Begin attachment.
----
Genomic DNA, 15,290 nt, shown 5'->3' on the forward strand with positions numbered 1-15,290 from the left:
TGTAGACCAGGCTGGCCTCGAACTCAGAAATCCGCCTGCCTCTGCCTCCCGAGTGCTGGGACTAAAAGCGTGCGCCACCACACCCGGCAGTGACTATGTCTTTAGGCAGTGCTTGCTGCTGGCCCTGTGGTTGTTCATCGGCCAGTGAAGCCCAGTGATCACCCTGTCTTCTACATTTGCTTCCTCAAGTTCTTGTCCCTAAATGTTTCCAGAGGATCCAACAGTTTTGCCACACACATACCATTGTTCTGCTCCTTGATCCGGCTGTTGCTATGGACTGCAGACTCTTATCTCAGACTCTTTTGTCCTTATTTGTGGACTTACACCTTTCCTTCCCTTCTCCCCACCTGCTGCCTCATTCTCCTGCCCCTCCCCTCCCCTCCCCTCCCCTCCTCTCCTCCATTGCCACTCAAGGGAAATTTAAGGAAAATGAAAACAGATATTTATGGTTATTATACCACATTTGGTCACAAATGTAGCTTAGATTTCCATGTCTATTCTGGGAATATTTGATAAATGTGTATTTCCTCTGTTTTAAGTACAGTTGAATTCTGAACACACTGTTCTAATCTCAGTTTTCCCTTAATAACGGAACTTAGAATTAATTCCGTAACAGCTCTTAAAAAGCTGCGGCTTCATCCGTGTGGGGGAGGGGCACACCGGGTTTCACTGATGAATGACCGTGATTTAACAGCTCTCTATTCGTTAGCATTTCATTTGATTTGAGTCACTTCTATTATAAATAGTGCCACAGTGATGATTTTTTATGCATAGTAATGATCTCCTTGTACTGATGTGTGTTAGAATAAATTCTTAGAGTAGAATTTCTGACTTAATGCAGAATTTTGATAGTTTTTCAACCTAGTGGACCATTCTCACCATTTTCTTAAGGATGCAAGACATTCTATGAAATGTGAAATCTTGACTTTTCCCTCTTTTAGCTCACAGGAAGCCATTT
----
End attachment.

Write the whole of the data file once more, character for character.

Genomic DNA, 15,290 nt, shown 5'->3' on the forward strand with positions numbered 1-15,290 from the left:
TGTAGACCAGGCTGGCCTCGAACTCAGAAATCCGCCTGCCTCTGCCTCCCGAGTGCTGGGACTAAAAGCGTGCGCCACCACACCCGGCAGTGACTATGTCTTTAGGCAGTGCTTGCTGCTGGCCCTGTGGTTGTTCATCGGCCAGTGAAGCCCAGTGATCACCCTGTCTTCTACATTTGCTTCCTCAAGTTCTTGTCCCTAAATGTTTCCAGAGGATCCAACAGTTTTGCCACACACATACCATTGTTCTGCTCCTTGATCCGGCTGTTGCTATGGACTGCAGACTCTTATCTCAGACTCTTTTGTCCTTATTTGTGGACTTACACCTTTCCTTCCCTTCTCCCCACCTGCTGCCTCATTCTCCTGCCCCTCCCCTCCCCTCCCCTCCCCTCCTCTCCTCCATTGCCACTCAAGGGAAATTTAAGGAAAATGAAAACAGATATTTATGGTTATTATACCACATTTGGTCACAAATGTAGCTTAGATTTCCATGTCTATTCTGGGAATATTTGATAAATGTGTATTTCCTCTGTTTTAAGTACAGTTGAATTCTGAACACACTGTTCTAATCTCAGTTTTCCCTTAATAACGGAACTTAGAATTAATTCCGTAACAGCTCTTAAAAAGCTGCGGCTTCATCCGTGTGGGGGAGGGGCACACCGGGTTTCACTGATGAATGACCGTGATTTAACAGCTCTCTATTCGTTAGCATTTCATTTGATTTGAGTCACTTCTATTATAAATAGTGCCACAGTGATGATTTTTTATGCATAGTAATGATCTCCTTGTACTGATGTGTGTTAGAATAAATTCTTAGAGTAGAATTTCTGACTTAATGCAGAATTTTGATAGTTTTTCAACCTAGTGGACCATTCTCACCATTTTCTTAAGGATGCAAGACATTCTATGAAATGTGAAATCTTGACTTTTCCCTCTTTTAGCTCACAGGAAGCCATTT